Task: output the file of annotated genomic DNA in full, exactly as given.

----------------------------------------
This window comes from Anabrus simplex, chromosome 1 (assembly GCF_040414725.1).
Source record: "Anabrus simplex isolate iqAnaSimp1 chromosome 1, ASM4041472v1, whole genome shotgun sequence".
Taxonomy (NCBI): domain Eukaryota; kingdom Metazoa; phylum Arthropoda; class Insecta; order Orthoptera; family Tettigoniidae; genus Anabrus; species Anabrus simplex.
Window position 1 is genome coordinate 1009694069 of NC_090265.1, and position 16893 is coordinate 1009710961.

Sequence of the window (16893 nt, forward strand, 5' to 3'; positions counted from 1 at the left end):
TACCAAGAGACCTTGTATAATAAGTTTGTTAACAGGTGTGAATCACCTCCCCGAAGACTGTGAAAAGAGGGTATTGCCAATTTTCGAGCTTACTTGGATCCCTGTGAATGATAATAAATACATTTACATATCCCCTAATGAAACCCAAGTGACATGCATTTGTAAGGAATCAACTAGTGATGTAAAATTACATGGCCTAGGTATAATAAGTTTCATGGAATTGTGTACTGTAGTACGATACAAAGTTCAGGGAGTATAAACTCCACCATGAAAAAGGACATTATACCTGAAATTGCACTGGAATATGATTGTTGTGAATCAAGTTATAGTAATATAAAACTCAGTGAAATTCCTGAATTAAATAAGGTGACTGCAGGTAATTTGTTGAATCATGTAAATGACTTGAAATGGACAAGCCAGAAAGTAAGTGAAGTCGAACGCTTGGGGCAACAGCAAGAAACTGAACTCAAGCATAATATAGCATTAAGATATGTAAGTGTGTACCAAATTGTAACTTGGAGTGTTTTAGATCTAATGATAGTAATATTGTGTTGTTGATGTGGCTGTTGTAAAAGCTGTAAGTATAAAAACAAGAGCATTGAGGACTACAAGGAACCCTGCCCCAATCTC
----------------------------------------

This window comes from Anabrus simplex, chromosome 1 (assembly GCF_040414725.1).
Source record: "Anabrus simplex isolate iqAnaSimp1 chromosome 1, ASM4041472v1, whole genome shotgun sequence".
Taxonomy (NCBI): domain Eukaryota; kingdom Metazoa; phylum Arthropoda; class Insecta; order Orthoptera; family Tettigoniidae; genus Anabrus; species Anabrus simplex.
Window position 1 is genome coordinate 1009694069 of NC_090265.1, and position 16893 is coordinate 1009710961.

Sequence of the window (16893 nt, forward strand, 5' to 3'; positions counted from 1 at the left end):
TACCAAGAGACCTTGTATAATAAGTTTGTTAACAGGTGTGAATCACCTCCCCGAAGACTGTGAAAAGAGGGTATTGCCAATTTTCGAGCTTACTTGGATCCCTGTGAATGATAATAAATACATTTACATATCCCCTAATGAAACCCAAGTGACATGCATTTGTAAGGAATCAACTAGTGATGTAAAATTACATGGCCTAGGTATAATAAGTTTCATGGAATTGTGTACTGTAGTACGATACAAAGTTCAGGGAGTATAAACTCCACCATGAAAAAGGACATTATACCTGAAATTGCACTGGAATATGATTGTTGTGAATCAAGTTATAGTAATATAAAACTCAGTGAAATTCCTGAATTAAATAAGGTGACTGCAGGTAATTTGTTGAATCATGTAAATGACTTGAAATGGACAAGCCAGAAAGTAAGTGAAGTCGAACGCTTGGGGCAACAGCAAGAAACTGAACTCAAGCATAATATAGCATTAAGATATGTAAGTGTGTACCAAATTGTAACTTGGAGTGTTTTAGATCTAATGATAGTAATATTGTGTTGTTGATGTGGCTGTTGTAAAAGCTGTAAGTATAAAAACAAGAGCATTGAGGACTACAAGGAACCCTGCCCCAATCTC